5

Calculate $$ \begin{align} \hat{U}|00\rangle &= \exp\left(-igt(\hat{a}^\dagger_2\hat{a}_1+\hat{a}^\dagger_1\hat{a}_2)\right)|00\rangle \\ &= \sum_{k=0}^\infty \frac{(-igt)^k}{k!}(\hat{a}^\dagger_2\hat{a}_1+\hat{a}^\dagger_1\hat{a}_2)^k|00\rangle \\ &= |00\rangle + \sum_{k=1}^\infty \frac{(-igt)^k}{k!}(\hat{a}^\dagger_2\hat{a}_1+\hat{a}^\dagger_1\...


4

There's more than one way, and I'll suggest two of them here: Expand $\hat{U}$ using the formula for the Taylor series of an exponential ($e^\hat{A}$) centered around $\hat{A}=\hat{0}$, and then you will have a sum of terms where each term no longer involves an exponential operator (i.e. you have just pure creation and annihilation operators and products/...


3

First, in order to express $|H'\rangle$, $|V'\rangle$, $|R\rangle$ and $|L\rangle$ in terms of $|H\rangle$ and $|V\rangle$, add and subtract the pair of equations $(2)$ and add and subtract the pair $(3)$, to get $$ |H'\rangle + |V'\rangle = \sqrt2|H\rangle \\ |H'\rangle - |V'\rangle = \sqrt2|V\rangle \\ |R\rangle + |L\rangle = \sqrt2|H\rangle \\ |R\rangle - ...


3

One idea is to do polarimetry. By using a polarizing beam splitter, the polarization qubit can have each of its polarization components directed to a different detector for photon counting (ideally a single-photon detector, here). A polarizing beam splitter might send horizontally polarized photons in one direction and vertically polarized photons in another....


3

You mean something like $$W_{G}(\mathbf{r}) =\frac{2^{n}}{\pi^{n} \sqrt{\operatorname{Det} \sigma}} \mathrm{e}^{-(\mathbf{r}-\overline{\mathbf{r}})^{\top} \boldsymbol{\sigma}^{-1}(\mathbf{r}-\overline{\mathbf{r}})},$$ where $W_{G}(\mathbf{r})$ is the Wigner function corresponding to a Gaussian state, $\mathbf{\sigma}$ its covariance matrix, and $\overline{r}$...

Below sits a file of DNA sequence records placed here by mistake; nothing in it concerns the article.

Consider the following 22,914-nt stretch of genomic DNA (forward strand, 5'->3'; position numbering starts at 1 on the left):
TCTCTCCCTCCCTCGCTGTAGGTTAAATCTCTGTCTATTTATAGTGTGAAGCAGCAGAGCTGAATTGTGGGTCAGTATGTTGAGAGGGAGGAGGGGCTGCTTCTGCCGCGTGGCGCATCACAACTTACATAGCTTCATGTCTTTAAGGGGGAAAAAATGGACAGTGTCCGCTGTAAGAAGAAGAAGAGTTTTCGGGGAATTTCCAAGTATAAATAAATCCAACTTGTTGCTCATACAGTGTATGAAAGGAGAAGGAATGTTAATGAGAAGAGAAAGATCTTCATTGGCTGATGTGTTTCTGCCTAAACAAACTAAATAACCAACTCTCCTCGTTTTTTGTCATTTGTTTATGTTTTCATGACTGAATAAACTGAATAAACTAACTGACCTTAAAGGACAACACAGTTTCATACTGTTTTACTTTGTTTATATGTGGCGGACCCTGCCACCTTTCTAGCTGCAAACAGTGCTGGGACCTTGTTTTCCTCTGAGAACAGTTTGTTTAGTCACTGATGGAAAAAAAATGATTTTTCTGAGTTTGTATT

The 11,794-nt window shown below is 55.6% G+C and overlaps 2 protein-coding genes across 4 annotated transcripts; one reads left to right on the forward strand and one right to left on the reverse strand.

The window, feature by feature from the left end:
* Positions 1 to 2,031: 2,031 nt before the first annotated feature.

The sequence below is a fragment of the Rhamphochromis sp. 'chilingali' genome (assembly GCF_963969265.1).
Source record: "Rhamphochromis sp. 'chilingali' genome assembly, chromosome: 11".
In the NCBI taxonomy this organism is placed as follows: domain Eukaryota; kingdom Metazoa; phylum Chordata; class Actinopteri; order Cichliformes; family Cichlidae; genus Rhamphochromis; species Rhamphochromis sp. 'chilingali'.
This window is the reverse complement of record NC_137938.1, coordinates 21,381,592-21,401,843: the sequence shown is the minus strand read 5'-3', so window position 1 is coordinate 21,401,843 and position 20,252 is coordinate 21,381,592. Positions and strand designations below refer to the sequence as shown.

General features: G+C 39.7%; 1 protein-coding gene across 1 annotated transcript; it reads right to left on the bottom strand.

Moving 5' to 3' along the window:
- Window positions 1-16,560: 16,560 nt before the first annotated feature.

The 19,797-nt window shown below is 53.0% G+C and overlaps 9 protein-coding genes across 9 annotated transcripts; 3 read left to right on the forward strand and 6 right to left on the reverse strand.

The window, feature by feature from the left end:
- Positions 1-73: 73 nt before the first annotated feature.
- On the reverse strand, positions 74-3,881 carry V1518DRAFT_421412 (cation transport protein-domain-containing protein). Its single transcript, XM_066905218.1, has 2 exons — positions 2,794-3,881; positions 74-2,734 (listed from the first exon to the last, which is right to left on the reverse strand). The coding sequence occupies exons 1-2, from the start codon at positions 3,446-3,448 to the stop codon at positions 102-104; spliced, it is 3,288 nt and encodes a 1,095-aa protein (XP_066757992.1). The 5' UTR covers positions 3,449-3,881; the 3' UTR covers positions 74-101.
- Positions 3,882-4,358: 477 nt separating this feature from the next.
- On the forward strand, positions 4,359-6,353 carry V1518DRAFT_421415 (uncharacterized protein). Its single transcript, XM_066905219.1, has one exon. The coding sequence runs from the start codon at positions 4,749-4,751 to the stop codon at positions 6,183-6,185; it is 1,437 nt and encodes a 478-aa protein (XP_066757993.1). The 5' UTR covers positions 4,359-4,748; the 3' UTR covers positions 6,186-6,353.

2

For a general overview about hardware and the difficulties they present, I recommend section three of Quantum Computing: An Overview Across the System Stack. Another good introduction would be Quantum Computing Hardware Implementation Methods: A Survey over Categories. Let me also give you some papers specific to certain implementations and their recent ...


2

As for any platform, one has to choose a suitable $d$-dimensional "computational" subspace. Suitability depends on your application, but generally it means that one should be able to perform operations on that subspace and couple it to other qudits. In practice, these operations will couple the qudit to degrees of freedom outside of the subspace ...


2

Strictly, what you have to calculate is that for all $i$ and $j$ $$ \langle 0_L|U_iU_j|1_L\rangle=0 $$ and $$ \langle 0_L|U_iU_j|0_L\rangle=\langle 1_L|U_iU_j|1_L\rangle. $$ (I've ignored the Hermitian conjugate because all the single-qubit errors are Hermitian.) Obviously there's a lot of work involved in calculating all $28^2$ cases of $i,j$. You can at ...


2

These are also known as SU(2)-coherent states; one original reference is https://doi.org/10.1103/PhysRevA.6.2211. In a spin system, with states labeled by the eigenvalue of the total angular momentum operator $\mathbf{J}^2$ and the z-projection of the angular momentum operator $J_z$, $$\mathbf{J}^2||J,m\rangle=J(J+1)||J,m\rangle\quad J_z ||J,m\rangle=m||J,m\...


2

Let $|\psi\rangle$ be an eigenstate of an operator $A$, $A|\psi\rangle=\lambda|\psi\rangle$. Then $$e^A |\psi\rangle = \sum_{k=0}^\infty \frac{A^k}{k!}|\psi\rangle = \sum_{k=0}^\infty \frac{\lambda^k}{k!}|\psi\rangle = e^\lambda |\psi\rangle.$$ In this particular case, $A=-igt(a_2^\dagger a_1+a_1^\dagger a_2)$, of which $|00\rangle$ is an eigenstate with ...


2

From the definition of the covariance matrix, $${\sigma}_{ij}=\left\langle \frac{x_i x_j+ x_j x_i}{2}\right\rangle -\langle x_i\rangle\langle x_j\rangle,$$ where we define $$\boldsymbol{x}=(q_1,p_1,\cdots, q_N, p_N)^\top.$$ Given that $2i\Omega_{jk}=[x_j,x_k],$ we learn that $${\sigma}_{ij}=\left\langle x_i x_j\right\rangle -\langle x_i\rangle\langle x_j\...


1

Modes are governed by eigenfunctions, I agree. In quantum optics, we need more than just eigenfunctions to describe a state of light: we need to know how many photons have properties corresponding to each eigenfunction. This is somewhat beyond what an eigenfunction describes, so we need a new term. For example, we can have a two-photon state of light where ...


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